I ride a motorbike to and from work every day. I thoroughly enjoy getting out on my Suzuki whenever possible – in fact I no longer even own a car. So obviously it was only a matter of time before I tried to wrangle in some kind of tenuous link between bikes and SQL Server. J So here goes…
Quite a common mantra in the biking world is “look where you want to go”. The idea being that the bike goes towards where you’re looking; in other words, if you’re going around a corner, you should be looking through the corner to where you want to go, not staring at the road a few meters ahead of your front wheel.
If you should look where you want to go, then we can assume that you shouldn’t look where you don’t want to go, right? Where this becomes really important is if/when you find yourself in a bad situation on the road. If you don’t want to ride into the pot-hole, or hit the back of the car which has suddenly stopped in front of you, then look for ways past the obstacle.
Right, so what the hell does this have to do with the price of eggs?
Well, a few days ago I was stuck in the office late, trying to fix a particularly stubborn issue with a new SQL instance. Everything had gone pretty smoothly, right up until the point that the full-text catalogues refused to build. I spent an hour or two trying everything I could think of, to no avail. So I went to the kitchen to make myself a coffee, and sat for a few minutes doing something completely unrelated to the full-text problem at hand (i.e. I whipped out the iPhone and read a few of the most recent blog posts I’d bookmarked in Instapaper).
I returned to my desk, coffee in hand, and instead of diving straight back into what I had been trying (which obviously wasn’t working) I took a different tack and looked at the problem from a new angle. Another 15 minutes or so and I had the problem wrapped up.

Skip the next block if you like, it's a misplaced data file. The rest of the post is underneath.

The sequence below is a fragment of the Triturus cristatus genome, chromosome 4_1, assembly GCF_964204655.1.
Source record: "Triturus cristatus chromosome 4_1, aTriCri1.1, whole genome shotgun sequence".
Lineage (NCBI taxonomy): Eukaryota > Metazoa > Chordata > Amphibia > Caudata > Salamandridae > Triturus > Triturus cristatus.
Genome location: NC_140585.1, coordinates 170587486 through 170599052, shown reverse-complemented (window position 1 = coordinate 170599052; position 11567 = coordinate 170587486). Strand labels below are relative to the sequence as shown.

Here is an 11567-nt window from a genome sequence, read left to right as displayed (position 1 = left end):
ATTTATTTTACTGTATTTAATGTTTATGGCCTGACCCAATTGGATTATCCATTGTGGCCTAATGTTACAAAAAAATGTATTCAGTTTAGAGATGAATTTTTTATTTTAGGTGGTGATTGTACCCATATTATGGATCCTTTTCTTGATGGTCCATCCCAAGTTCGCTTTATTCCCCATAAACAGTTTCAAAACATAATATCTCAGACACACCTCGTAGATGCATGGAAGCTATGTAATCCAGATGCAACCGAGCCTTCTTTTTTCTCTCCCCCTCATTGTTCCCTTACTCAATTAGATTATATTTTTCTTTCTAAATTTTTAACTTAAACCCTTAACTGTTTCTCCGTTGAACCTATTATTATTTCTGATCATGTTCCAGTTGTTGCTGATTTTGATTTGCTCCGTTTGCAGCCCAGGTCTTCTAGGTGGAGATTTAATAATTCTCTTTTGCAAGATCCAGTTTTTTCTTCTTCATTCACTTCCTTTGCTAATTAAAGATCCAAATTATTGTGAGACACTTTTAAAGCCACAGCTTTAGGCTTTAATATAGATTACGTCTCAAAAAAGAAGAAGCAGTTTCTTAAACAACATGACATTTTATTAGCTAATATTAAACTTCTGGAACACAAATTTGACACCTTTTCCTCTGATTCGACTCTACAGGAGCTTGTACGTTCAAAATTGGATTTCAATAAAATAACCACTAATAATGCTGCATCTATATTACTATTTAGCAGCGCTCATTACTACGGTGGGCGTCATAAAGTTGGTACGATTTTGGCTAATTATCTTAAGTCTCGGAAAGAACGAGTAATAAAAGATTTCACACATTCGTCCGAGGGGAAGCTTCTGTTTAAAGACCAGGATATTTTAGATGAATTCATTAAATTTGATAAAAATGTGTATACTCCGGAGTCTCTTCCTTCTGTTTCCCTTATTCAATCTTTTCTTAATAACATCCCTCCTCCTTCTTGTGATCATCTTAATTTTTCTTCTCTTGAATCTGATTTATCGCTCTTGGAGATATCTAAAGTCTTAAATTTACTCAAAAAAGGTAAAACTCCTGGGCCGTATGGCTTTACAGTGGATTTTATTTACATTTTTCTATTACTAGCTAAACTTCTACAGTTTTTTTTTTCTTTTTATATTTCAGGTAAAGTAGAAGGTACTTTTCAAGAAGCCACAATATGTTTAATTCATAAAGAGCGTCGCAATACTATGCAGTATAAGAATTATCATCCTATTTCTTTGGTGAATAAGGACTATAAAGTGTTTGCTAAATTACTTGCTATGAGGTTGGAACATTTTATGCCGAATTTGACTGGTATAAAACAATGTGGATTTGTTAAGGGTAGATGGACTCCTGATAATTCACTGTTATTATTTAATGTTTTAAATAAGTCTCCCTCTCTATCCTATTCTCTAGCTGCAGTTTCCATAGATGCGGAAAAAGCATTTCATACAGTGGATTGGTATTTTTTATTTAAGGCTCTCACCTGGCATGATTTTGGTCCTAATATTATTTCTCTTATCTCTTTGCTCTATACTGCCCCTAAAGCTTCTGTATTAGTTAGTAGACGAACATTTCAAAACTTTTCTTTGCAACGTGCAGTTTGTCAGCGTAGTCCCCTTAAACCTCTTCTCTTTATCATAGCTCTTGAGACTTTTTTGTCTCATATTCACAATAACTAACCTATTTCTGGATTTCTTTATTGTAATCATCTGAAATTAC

I had been so fixated on the problem that I could no longer think a way around it. This is the cause of many motorbike accidents, and it’s called “target fixation”. This is where the car pulls out in front of you and you think “WTF!? I’m going to hit their rear fender!”, shortly followed by you hitting their rear fender because that’s what you were staring at.
Instead, we need to train ourselves to take in the fact that the car has pulled out, while also looking at the gap behind them which is still wide enough to fit through. Then once you’re safely through the gap, feel free to let loose the mighty single-digit salute. J
This incident reminded me to keep looking for alternative ways around a problem. This fix involved me using tools I don’t normally use, and looking at obscure logs which I normally don’t give a second thought – all of which made it that much more satisfying. So the next time you’re troubleshooting a stubborn issue, make sure you don’t get fixated on what’s right in front of you. Rather, look for a way around the
inconsiderate prick in the car issue.
Now go and give your server an oil change, and lube your chain. Ok, enough motorbike analogies (for today).